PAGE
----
How to Perform Cardiopulmonary Resuscitation or CPR
- Start by asking if the person is conscious or unconscious. If the person is non-responsive, gently tap his or her shoulder and ask loudly “Are you okay”
- If there is no response, and two people are present at the scene, have one person call the 911 emergency number and the other one begin CPR. If you’re alone and have access to a phone, call 911 emergency number immediately before starting CPR. If you’re alone and rescuing a child, perform a CPR for two minutes before calling for help or using an AED.
- If an AED is immediately available, deliver one shock as instructed by the device, then begin a CPR.
- Begin chest compressions by placing the heel of one hand in the center of the person’s sternum and covering the first hand with the other hand. Aligning your elbows straight, use your upper body weight to push down hard and fast on the person’s chest at a rate of 100 to 120 compressions a minute. For a child, only one hand is required. After every 30 chest compressions, gently tilt the head back and lift the chin up to open the airway. Quickly check for normal breathing, taking no more than 10 seconds. If the person isn’t breathing, give two rescue breaths, making sure the chest rises after a breath. Pinch the nostrils shut and give the first rescue breath lasting one second and watch to see if the chest rises. If it does rise, give the second breath. If the chest doesn’t rise, repeat the head-tilt, chin-lift maneuver and then give the second breath.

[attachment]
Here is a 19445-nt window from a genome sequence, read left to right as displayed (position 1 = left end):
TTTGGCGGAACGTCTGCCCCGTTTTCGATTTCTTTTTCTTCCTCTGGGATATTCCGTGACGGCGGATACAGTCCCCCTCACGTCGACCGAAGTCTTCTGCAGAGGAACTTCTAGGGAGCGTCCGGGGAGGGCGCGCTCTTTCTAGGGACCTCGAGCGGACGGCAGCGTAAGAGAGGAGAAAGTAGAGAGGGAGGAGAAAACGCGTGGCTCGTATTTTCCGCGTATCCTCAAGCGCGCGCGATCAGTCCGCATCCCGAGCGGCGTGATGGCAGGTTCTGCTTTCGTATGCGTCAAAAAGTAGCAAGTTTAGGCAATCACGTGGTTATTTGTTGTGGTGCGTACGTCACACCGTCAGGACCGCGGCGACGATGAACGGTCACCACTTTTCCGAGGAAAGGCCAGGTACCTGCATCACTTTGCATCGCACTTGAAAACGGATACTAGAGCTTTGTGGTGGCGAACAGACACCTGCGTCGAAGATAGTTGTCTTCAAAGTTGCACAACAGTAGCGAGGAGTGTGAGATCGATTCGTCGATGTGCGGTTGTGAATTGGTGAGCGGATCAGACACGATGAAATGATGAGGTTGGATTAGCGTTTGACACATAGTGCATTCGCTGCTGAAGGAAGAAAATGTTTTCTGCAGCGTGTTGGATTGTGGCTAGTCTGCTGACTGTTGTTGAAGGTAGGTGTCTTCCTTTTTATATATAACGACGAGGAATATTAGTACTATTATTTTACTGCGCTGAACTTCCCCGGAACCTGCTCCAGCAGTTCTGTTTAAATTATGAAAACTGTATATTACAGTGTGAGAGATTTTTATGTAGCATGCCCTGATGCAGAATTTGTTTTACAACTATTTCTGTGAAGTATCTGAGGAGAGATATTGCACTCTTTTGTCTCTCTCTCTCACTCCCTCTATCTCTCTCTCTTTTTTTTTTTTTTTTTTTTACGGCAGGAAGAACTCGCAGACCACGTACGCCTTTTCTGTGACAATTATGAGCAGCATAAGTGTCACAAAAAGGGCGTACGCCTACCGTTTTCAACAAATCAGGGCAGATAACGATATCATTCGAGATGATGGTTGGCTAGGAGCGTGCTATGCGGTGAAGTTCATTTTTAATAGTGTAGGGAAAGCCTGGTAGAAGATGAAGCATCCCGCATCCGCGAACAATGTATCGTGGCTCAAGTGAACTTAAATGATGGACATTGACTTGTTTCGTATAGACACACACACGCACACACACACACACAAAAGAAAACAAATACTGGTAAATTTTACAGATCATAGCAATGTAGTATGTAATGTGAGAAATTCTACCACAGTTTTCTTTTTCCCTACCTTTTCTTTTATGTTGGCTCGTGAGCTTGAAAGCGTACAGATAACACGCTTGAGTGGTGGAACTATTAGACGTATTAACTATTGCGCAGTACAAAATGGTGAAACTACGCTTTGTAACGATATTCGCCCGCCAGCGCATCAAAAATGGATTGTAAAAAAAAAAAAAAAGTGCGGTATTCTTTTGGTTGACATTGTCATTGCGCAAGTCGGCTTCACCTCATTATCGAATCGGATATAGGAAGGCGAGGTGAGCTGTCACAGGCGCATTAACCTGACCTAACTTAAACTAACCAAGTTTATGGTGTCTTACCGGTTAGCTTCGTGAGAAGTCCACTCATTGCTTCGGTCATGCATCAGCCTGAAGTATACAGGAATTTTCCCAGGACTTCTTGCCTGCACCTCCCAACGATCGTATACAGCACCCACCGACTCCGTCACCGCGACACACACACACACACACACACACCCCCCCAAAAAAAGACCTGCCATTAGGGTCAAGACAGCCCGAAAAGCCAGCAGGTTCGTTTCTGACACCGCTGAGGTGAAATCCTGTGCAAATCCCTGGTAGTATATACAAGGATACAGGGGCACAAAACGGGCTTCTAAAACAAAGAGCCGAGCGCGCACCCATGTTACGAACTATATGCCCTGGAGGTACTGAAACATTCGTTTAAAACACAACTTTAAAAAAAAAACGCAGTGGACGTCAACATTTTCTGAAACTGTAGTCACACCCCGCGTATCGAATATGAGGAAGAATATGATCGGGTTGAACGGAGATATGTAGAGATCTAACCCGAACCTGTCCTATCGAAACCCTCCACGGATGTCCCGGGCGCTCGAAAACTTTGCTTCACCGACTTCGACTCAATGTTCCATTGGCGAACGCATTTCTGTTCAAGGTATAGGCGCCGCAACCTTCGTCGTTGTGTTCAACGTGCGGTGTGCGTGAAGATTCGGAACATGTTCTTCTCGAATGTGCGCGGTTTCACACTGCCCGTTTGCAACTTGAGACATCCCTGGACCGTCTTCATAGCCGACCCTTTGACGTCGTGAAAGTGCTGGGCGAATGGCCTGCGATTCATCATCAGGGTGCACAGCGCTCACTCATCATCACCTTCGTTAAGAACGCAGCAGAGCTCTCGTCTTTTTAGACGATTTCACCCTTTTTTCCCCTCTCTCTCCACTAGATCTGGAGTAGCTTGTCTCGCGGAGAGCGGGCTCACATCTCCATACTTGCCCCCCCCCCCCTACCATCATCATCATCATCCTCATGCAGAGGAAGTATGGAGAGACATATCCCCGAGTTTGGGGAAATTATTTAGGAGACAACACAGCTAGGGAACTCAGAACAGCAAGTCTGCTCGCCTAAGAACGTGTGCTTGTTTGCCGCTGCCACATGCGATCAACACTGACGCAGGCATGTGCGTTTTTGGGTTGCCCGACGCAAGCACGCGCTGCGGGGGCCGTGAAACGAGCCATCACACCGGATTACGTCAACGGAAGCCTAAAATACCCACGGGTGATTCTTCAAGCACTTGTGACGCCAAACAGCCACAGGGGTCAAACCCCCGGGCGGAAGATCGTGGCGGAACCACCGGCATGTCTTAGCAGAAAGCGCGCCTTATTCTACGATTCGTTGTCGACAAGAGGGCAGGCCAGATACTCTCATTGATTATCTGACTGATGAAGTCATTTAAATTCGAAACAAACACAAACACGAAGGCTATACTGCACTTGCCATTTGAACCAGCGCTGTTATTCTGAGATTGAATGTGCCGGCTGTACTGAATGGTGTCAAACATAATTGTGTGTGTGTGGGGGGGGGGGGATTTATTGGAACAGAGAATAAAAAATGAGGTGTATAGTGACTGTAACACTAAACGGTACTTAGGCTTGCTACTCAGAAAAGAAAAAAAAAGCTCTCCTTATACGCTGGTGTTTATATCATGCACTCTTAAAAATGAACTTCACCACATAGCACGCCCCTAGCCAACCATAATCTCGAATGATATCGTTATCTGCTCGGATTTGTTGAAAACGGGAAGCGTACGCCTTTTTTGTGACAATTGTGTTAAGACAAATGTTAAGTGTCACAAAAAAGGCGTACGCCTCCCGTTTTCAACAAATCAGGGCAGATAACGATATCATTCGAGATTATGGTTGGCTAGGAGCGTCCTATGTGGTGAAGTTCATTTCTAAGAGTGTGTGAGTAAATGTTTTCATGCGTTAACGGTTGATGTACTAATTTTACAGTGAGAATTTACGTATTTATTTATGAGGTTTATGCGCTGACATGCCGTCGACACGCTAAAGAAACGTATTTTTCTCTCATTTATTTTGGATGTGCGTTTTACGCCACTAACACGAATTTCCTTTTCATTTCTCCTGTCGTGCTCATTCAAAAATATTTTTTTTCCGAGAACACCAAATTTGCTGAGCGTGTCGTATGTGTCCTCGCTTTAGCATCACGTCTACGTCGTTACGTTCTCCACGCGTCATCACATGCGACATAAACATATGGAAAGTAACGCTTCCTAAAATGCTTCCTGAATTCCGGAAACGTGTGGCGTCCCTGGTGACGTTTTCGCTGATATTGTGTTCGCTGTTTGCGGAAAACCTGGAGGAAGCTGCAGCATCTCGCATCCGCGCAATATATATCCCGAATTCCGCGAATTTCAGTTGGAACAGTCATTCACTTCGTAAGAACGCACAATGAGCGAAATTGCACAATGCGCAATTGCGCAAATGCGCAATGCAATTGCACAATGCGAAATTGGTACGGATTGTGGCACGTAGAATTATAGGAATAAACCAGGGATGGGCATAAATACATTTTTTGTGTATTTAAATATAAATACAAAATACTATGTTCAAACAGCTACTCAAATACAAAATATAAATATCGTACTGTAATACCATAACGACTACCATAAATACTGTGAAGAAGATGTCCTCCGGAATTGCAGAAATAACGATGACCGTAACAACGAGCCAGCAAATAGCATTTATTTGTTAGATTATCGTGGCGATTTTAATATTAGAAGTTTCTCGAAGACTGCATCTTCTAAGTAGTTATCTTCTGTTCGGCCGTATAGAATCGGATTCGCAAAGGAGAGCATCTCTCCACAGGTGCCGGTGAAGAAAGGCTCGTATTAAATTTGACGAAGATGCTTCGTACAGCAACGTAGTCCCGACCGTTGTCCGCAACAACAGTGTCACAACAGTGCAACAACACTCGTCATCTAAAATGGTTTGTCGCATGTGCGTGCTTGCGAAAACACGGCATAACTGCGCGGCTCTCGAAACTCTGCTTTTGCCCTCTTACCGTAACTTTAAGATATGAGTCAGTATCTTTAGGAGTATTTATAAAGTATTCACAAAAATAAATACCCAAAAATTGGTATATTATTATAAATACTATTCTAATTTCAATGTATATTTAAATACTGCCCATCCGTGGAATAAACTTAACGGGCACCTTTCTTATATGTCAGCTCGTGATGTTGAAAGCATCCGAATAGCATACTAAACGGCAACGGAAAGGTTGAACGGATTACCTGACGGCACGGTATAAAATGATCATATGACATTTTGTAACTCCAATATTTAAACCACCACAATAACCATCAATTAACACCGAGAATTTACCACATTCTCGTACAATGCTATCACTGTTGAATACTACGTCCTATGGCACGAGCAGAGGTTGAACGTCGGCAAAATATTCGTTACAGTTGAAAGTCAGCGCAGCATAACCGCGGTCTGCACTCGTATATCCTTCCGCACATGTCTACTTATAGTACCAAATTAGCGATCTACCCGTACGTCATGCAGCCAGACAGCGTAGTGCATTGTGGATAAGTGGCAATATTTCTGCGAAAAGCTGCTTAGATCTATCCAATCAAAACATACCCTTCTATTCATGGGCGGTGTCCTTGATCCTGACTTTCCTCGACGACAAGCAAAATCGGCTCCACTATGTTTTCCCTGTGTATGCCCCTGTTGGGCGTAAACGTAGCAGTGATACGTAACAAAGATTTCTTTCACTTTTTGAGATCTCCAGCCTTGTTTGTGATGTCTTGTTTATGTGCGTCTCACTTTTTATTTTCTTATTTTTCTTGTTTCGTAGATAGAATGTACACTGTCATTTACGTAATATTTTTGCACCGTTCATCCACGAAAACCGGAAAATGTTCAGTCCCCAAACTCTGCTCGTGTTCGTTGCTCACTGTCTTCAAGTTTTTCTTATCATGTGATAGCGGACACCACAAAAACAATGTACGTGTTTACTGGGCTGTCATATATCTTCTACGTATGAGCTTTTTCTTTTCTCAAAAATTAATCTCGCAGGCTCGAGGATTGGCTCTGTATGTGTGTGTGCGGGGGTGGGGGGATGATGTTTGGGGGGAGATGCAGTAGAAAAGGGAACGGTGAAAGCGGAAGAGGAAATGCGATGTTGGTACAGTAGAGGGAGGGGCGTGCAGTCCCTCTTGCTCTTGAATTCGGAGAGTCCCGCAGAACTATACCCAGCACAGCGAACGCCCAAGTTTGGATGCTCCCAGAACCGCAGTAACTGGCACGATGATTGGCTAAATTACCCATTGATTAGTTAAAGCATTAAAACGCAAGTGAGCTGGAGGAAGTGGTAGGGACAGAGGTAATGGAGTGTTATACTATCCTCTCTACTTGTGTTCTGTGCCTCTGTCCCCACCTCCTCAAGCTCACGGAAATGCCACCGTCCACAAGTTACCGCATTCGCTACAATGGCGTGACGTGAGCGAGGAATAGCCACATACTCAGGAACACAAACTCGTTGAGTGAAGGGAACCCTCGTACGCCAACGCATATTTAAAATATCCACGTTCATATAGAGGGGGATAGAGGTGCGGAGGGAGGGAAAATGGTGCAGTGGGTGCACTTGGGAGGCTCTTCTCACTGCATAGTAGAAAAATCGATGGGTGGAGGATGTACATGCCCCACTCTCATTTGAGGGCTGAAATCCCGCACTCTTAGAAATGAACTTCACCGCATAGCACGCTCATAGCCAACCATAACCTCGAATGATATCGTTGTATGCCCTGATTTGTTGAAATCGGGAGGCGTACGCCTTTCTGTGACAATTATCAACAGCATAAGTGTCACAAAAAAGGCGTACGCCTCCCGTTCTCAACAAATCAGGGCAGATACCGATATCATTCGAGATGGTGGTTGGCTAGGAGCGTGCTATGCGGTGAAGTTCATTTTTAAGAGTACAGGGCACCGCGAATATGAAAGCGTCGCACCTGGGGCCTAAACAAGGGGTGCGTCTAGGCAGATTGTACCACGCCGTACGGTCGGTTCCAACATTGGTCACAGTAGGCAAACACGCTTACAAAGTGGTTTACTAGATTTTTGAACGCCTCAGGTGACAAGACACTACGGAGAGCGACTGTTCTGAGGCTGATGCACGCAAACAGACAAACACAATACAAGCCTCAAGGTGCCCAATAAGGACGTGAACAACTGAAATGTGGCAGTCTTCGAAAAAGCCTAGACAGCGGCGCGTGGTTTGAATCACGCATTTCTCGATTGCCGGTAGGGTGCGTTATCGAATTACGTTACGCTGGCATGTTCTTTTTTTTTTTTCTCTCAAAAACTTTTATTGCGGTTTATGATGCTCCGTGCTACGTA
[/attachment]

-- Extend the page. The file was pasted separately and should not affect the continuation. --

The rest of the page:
- If you haven’t been trained in CPR, continue chest compressions until there are signs of movement or until emergency medical personnel takes over.
- Continue CPR or chest compressions until the person recovers consciousness and is breathing normally or until emergency medical personnel takes over.
For patients who are at a higher risk for cardiac arrest or sudden cardiac death, an implantable cardioverter-defibrillator (ICD) may be implanted as a preventive treatment. An ICD is a tiny device similar in function to the pacemaker of the heart. It is designed to detect and automatically correct an abnormal heart rhythm.
The ICD may be used in patients who have survived sudden cardiac arrest and needs their heart rhythms constantly monitored
How Often do People Survive a Cardiac Arrest?
Cardiac arrest is a leading cause of death and can be an extremely traumatic event for those who survive. Many of those who live through it don’t escape without a certain amount of brain damage; approximately 50% of survivors of cardiac arrest suffer from some amount of cognitive or physical impairment. However, studies are mixed as to the emotional and mental impact of a cardiac arrest event; some studies have found significant amounts of post-traumatic stress disorder, while others have found that victims do not suffer larger amounts of anxiety or emotional disability than people discharged from the hospital for other reasons.